"Four-time CMA Entertainer of the Year Kenny Chesney won't compete for the coveted honor when the awards are handed out on November 10. In the last year, he's taken a sabbatical from touring, effectively surrendering his title as the industry's torchbearer.
According to Chesney, his hiatus has given him a fresh perspective in terms of picking songs. It sounds like a winning recipe for an artist who seemed to be cruising along in recent years. His first couple albums had only established him as a George Strait clone, but he'd busted through that comparison and built a career on four-minute bits of nostalgia.
Now a man in his mid-40s, Chesney offers Hemingway's Whiskey, a reflective album where he's pondering an uncertain future. The album's lead single "The Boys of Fall," focuses on a small town's obsession with high school football, but it's just as much an admission of his own fears as he passes through middle age.
Known largely for his rowdy devotions to island life, Chesney has become the hillbilly king of the Caribbean. With Whiskey he maintains that image and proves that he can still let loose occasionally. For years, the road warrior worked at a frantic pace, so on songs like "Coastal" and "Reality," he's convincing as he relishes a life of surf and sand.
Cheseny remains most comfortable with standard South" - The9513
"Hemingway's Whiskey premiered on Kenny Chesney's 'No Shoes Radio' web radio Thursday, September 23 and it allowed me to listen to the whole album in its entirety before the physical copy of the album was sent to the Roughstock offices. Lead single "The Boys of Fall" started the radio program off and as the lead single from the album the song showcased what helped make Chesney a star in the first place, his ability to emote relatable lyrics. "The Boys of Fall" may ultimately be about time as a football player but in reality it's about having a belief system, brotherhood and friendship and faith all wrapped up into one four minute song. "Live A Little, Love A Lot" is a hook-laden, radio ready up-tempo number (a future #1 hit) that is intended to remind people to not take themselves or life to seriously and to remember to have a good time.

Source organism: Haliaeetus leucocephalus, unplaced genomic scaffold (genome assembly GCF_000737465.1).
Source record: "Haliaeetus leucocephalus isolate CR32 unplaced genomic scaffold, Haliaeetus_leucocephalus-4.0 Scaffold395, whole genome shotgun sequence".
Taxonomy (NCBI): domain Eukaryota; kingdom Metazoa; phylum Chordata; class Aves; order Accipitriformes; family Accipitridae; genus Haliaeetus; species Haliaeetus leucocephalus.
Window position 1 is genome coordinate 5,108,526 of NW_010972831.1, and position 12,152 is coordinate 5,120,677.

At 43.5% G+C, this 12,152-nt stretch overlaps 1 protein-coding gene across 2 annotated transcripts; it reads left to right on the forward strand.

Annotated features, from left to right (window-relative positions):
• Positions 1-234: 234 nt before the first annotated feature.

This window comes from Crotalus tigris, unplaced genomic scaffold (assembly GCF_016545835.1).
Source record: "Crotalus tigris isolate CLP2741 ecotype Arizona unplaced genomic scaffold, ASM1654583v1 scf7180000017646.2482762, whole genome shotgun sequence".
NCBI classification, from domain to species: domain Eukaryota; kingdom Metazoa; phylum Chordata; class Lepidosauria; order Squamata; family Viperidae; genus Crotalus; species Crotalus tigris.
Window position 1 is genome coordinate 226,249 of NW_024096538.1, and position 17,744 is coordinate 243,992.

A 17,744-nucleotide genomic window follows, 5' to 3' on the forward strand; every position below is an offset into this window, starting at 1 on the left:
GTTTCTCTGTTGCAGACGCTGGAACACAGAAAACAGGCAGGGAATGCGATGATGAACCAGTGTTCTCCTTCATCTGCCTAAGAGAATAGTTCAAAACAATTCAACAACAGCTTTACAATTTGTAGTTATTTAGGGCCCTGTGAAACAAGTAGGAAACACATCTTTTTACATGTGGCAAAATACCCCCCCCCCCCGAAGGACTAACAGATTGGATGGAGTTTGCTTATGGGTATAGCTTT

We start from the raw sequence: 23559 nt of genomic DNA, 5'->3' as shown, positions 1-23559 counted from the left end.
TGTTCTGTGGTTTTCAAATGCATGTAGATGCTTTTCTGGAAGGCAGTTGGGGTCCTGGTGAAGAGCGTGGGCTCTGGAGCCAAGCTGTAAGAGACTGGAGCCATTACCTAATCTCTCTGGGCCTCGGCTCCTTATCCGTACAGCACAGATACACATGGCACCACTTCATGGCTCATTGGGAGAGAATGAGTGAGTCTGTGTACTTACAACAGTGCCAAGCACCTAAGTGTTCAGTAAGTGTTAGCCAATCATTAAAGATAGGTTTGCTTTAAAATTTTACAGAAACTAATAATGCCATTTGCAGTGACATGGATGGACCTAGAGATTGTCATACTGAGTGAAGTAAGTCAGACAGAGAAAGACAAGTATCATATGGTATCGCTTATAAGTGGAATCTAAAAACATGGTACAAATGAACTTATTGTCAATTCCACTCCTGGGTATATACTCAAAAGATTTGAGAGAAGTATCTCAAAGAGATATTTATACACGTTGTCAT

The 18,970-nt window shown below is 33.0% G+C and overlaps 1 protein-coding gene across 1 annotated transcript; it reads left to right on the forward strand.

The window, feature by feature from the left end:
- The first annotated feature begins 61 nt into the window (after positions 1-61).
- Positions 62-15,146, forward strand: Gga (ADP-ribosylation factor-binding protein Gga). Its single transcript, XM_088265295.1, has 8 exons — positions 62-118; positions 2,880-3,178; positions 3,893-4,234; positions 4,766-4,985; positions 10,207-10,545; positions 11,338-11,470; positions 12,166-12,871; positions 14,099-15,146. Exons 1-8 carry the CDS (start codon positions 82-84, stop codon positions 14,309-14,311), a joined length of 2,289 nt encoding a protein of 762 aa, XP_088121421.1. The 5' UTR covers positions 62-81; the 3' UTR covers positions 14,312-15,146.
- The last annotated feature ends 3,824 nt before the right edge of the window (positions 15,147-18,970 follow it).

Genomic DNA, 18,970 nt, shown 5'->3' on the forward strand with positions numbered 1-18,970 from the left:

A Post-millennial Kenny Chesney album wouldn't be complete without having a song that recalls the beach. That's what "Coastal" does for Hemingway's Whiskey. It's a cute little tempo-filled song that helps the album keep a flow. "You And Tequila" was written by Matraca Berg and Deana Carter and features Grace Potter. It's one of the album's 'buzzworthy' songs and the pairing with Grace Potter was particularly a smart decision. This 'rock' vocalist could really work well in today's country music with her 'angelic' voice. Who knows if Kenny will release it to radio but it might have a chance to sneak up the charts. The production is understated and allows the fantastic lyric and vocal paring shine, just the way it should have been.
"Seven Days A Thousand Times" is a laid-back, melodic ballad about a short period of time in a man's life and how that short time stuck with the man years after it happened. Everyone, whether they like Kenny Chesney or not, will certainly relate to the lyrics and meaning of the song, which is to say that we all have memories that stick out more than the rest of our life. "Small Y'all" is a remake that was previously recorded by George Jones and Randy Travis. This song is a fun little track that is the most traditional song on the record and it features George Jones on it as well. Fans of the early Chesney records will certainly enjoy this song.